Throughout the sixteen years of its existence Buskaid has many achievements to its name, including the production of several CDs and DVDs, of which the documentary Soweto Strings has been broadcast to great acclaim in dozens of countries; a total of some two dozen concert tours to countries as far apart as Colombia, Syria and New Zealand; a list of high-profile dignitaries for whom the Ensemble has performed, including the late Nelson Mandela, HRH Elizabeth II, HRH Prince Charles, Michelle Obama and many others; and a number of young musicians who have graduated successfully from both the Royal Northern College of Music, and – most recently – the Royal Academy of Music, London. Buskaid’s first graduate, Samson Diamond, now leads the resident string quartet of the University of the Free State, Bloemfontein.

In 2009 the Buskaid Ensemble was identified by the UK’s Gramophone magazine as one of the world’s ten most inspirational orchestras, alongside the LSO, the New York Philharmonic and the Simon Bolivar Youth Orchestra, which is drawn from El Sistema, a project dissimilar to Buskaid only in terms of its numbers and the regular financial support it receives from the Venezuelan government (and of which, out of interest, the world was largely unaware until some seven years after Buskaid was founded!).

Such achievements are a tribute to the young musicians’ dedication and discipline, basic requirements for anyone wishing to master the complex skill of playing a stringed instrument. Inevitably this training has a powerful influence on all other aspects of their lives. Many are high achievers in their academic work. Those youngsters who battle with problems such as difficult home circumstances, drug abuse and bereavement, find both support and solace at the Music School.

Whilst providing a first-class training ground for the exceptional musical talent to be found throughout the townships, Buskaid also challenges its members to attain to high standards in all aspects of their lives, giving them confidence and a great sense of optimism about their future. In all senses they are role models and a fine example of how a modest endeavour can impact powerfully on both local and international communities.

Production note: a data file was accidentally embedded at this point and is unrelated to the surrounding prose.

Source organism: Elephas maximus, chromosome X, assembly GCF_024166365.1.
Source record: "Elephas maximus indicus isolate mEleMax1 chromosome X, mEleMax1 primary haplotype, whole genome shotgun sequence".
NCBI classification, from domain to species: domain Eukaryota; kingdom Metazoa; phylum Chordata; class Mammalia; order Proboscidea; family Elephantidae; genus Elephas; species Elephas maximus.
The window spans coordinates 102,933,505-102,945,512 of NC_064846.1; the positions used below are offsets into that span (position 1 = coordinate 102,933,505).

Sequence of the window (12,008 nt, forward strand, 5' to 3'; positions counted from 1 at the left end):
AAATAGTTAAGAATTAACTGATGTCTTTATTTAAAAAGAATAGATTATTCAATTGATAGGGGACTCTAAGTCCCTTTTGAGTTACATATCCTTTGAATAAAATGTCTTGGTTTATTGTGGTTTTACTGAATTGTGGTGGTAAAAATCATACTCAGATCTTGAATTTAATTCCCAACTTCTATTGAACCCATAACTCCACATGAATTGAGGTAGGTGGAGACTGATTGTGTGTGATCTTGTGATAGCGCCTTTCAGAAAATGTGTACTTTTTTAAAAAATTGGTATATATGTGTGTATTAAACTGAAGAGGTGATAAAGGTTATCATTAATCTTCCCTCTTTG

When I taught privately in North London during the 70s and 80s, all my students came from ‘middleclass’ professional families. In most cases, parents attended their children’s lessons, especially in the early stages, helping them at home with their practice. Some of my pupils were the offspring of musician colleagues, which gave them an added advantage. Most, if not all, came from two-parent families. Whilst these children lived mainly in North London, few of them could walk to their lessons, and the area covered (from North Finchley to Camden Town ) was quite considerable. Many were talented and some have become professional musicians. One, a certain Meurig Bowen, is now Director of the Cheltenham Festival!

What is remarkable about Buskaid is that the area we serve is minute. The majority of our students walk to their lessons and most live in just three zones of Diepkloof, a suburb of Soweto divided into six zones. There are approximately 34 suburbs in Soweto, each divided into several zones. This statistic, combined with the fact that few of our students’ parents were given the opportunity of an education which might help them to understand the complexities of learning a stringed instrument, makes the levels of achievement and the concentration of talent which we encounter on a daily basis, nothing short of miraculous. We are currently teaching five talented children who are all closely related – and this is not unusual. Many of our children come from one-parent, unemployed families and many are being brought up by their grandmothers. When they first arrive at the Music School, unlike my London-based pupils, the majority of these children seem to find their way there by themselves, unaccompanied by an adult.

There are currently around 115 children and young people enrolled at the Buskaid Music School (which was built to house 35!); if we had been able to accept every child who has asked to join Buskaid over the past sixteen and a half years our numbers would by now run into thousands.

Rosemary Nalden, May 2014


The Buskaid Soweto String Ensemble perform at St George’s on Friday 11 July at 7pm
Click Here for more details and to book tickets…

Read the full programme here…